The US justice department has indicted 12 Russian intelligence officers for hacking Democratic officials in the 2016 election.
Deputy Attorney General Rod Rosenstein said the dozen accused used spear phishing emails and malicious software in the cyber-attacks.
Special Counsel Robert Mueller’s inquiry is looking into alleged Russia meddling in the 2016 election.
The investigation has already indicted 20 people and three companies.
What’s in the indictment?
The indictment says the named Russian intelligence officers began their cyber-attacks in March 2016 to hack the email accounts of volunteers and employees of Hillary Clinton’s presidential campaign.
Mr Rosenstein said the defendants corresponded with several Americans during the alleged conspiracy, but added there is no allegation that any US citizen committed a crime.
He said they also “conspired to hack into the computers of state boards of elections, secretaries of state, and US companies that supplied software and other technology related to the administration of elections to steal voter data stored on those computers”.
Mr Rosenstein said: “The defendants covertly monitored the computers, implanted hundreds of files containing malicious computer code, and stole emails and other documents.”
The indictment states the conspirators searched a campaign committee computer specifically for terms including “Hillary”, “Cruz”, “Trump” and “Benghazi Investigations”.
Mr Rosenstein said the conspirators created fictitious online personas, including “DCLeaks” and “Guccifer 2.0”, using these identities to release thousands of stolen emails and other documents from June 2016.
He said: “We know that the goal of the conspirators was to have an impact on the election.
“What impact they may have had, what their motivation may have been independently of what’s required to prove this offence, is a matter of speculation. That’s not our responsibility.”
What did the hackers find out?
The DNC leak showed that top Democrats preferred Mrs Clinton for the presidential nomination and soured relations with supporters of liberal challenger, Bernie Sanders.
Clinton campaign manager John Podesta’s emails were also hacked.
Mr Rosenstein also said that the hackers were able to steal information on 500,000 voters from a state election board website.
A shadow over Trump-Putin summit
Analysis by Anthony Zurcher, BBC News
If the Russian military had dropped a bomb on the headquarters of a US political party, it would be an act of war. If it had launched a missile at the home of the chair of a US presidential campaign, that would be a casus belli.
This isn’t what happened, of course, but make no mistake, what the US Department of Justice is alleging – a cyber-attack by Russian military officers against a US political party and its leaders – is, or at least should be, equally inflammatory.
The wreckage of what Robert Mueller’s team says were Russian strikes on the US can be measured in damaged reputations and disrupted politics.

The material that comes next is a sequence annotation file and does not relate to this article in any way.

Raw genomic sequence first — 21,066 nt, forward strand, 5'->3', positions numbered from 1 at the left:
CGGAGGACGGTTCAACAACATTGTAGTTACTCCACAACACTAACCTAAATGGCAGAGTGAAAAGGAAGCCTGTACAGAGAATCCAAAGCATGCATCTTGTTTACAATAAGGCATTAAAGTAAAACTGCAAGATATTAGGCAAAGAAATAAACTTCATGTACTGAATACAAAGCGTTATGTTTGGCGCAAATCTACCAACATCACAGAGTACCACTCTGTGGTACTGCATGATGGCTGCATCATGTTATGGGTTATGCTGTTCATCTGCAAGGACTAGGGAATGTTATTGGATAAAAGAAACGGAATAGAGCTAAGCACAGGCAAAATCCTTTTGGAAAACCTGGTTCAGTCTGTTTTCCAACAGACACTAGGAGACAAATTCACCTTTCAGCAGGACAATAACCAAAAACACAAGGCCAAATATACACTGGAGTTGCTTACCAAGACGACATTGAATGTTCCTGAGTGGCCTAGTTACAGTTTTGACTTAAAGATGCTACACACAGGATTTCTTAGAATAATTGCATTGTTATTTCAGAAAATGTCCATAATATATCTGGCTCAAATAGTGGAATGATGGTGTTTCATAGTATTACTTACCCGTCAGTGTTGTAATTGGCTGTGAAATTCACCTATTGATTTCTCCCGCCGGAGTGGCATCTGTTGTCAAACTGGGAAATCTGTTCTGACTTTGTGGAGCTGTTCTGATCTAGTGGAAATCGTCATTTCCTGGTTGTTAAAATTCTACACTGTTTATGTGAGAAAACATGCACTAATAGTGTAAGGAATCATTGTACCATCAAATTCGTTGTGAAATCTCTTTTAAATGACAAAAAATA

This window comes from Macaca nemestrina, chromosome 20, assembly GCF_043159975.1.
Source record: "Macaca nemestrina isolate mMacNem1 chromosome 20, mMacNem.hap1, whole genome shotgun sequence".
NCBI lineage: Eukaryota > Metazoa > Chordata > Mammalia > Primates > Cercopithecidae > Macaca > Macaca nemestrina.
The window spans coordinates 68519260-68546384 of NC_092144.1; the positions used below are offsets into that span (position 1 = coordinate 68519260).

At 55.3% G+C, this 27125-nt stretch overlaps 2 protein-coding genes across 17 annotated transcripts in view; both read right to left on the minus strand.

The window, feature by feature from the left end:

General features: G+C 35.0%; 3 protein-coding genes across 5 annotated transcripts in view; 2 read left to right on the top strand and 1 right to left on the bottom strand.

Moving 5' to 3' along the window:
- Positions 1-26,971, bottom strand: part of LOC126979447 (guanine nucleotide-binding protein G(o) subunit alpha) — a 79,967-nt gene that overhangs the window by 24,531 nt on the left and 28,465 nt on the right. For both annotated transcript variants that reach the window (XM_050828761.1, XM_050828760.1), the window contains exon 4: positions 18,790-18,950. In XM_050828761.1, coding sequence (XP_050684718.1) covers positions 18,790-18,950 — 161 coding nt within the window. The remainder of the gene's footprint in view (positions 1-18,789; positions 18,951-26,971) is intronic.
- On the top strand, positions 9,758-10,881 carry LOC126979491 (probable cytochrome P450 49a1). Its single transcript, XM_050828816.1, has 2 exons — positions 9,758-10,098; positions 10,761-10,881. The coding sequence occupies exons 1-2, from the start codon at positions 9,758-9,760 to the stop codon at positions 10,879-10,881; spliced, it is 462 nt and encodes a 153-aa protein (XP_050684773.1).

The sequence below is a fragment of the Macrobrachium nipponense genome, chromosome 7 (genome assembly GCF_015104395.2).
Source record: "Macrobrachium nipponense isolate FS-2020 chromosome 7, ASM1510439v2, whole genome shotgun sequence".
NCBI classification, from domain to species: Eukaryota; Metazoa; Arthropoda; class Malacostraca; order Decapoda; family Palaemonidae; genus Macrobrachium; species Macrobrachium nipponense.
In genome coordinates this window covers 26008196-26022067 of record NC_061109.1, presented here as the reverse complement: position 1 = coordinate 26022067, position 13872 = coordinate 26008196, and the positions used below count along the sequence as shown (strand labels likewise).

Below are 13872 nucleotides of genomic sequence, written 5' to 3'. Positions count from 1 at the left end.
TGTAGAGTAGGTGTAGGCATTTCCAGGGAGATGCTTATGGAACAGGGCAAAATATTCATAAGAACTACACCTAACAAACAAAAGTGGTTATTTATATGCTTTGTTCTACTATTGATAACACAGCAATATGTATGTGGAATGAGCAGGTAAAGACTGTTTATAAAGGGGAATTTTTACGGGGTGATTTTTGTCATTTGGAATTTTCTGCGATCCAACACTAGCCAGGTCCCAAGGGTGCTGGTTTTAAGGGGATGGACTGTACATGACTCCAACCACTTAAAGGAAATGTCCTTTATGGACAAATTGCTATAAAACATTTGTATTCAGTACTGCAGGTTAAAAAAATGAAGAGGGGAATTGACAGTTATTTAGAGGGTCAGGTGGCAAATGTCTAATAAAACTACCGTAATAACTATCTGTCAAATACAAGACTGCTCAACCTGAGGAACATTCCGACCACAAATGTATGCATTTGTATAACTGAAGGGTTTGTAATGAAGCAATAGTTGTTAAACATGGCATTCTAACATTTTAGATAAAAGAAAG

Deputy Attorney General Rod Rosenstein denies that Friday’s announcement had anything to do with Donald Trump’s upcoming meeting with Vladimir Putin – but they will cast a shadow over the summit nevertheless.
After days of sharply criticising US allies, the world will closely watch how the president handles allegations of “virtual” warfare against the US when he sits down with the man whose military is accused of being behind it all.
What has Trump said?
The deputy attorney general said he had briefed President Donald Trump about the indictments earlier in the week.
Mr Trump, who is in the UK, had repeatedly dismissed the investigation as a “witch hunt”. He has commented in the past that “a 14-year-old” could have been behind the hacks.
During a joint news conference with British Prime Minister Theresa May on Friday, Mr Trump said he loves the US, but also loves “getting along with Russia and China and other countries”.
“We have this stupidity going on, pure stupidity, but it makes it very hard to do something with Russia because, anything you do, it’s like: ‘Russia, oh he loves Russia’,” he said.
The indictment comes just three days before the president is scheduled to meet with Russian President Vladimir Putin at a summit in Helsinki.
Who are the defendants?
The Russians indicted are not in US custody nor is it likely that they will ever serve jail time.
The deputy attorney general said all 12 of the defendants worked were military officers in the Russian intelligence service, the GRU.
Mr Rosenstein said they worked for two units: one was involved in actively stealing information while the other was responsible for disseminating this stolen information.
The defendants are named in the indictment as Viktor Netyksho, Boris Antonov, Dmitry Badin, Ivan Yermakov, Aleksey Lukashev, Sergey Morgachev, Nikolay Kozachek, Pavel Yershov, Artem Malyshev, Aleksandr Osadchuk and Aleksey Potemkin.
What’s the big picture?
The Mueller inquiry is looking into US intelligence findings that Russians conspired to tilt the election in Mr Trump’s favour, and whether any of his campaign aides colluded with this alleged plot.
The investigation has already indicted 20 people – mostly Russian nationals – as well as three companies and four former Trump advisers.
None of the charges allege Trump advisers colluded with Russia to interfere with the presidential campaign.
Former National Security Adviser Michael Flynn and George Papadopoulos, a former foreign policy adviser, have pleaded guilty to making false statements about their contacts with Russians.
Former Trump campaign chairman Paul Manafort and his deputy Rick Gates were charged with money laundering relating to their political consultancy work in Ukraine.
Russians indicted over US election hack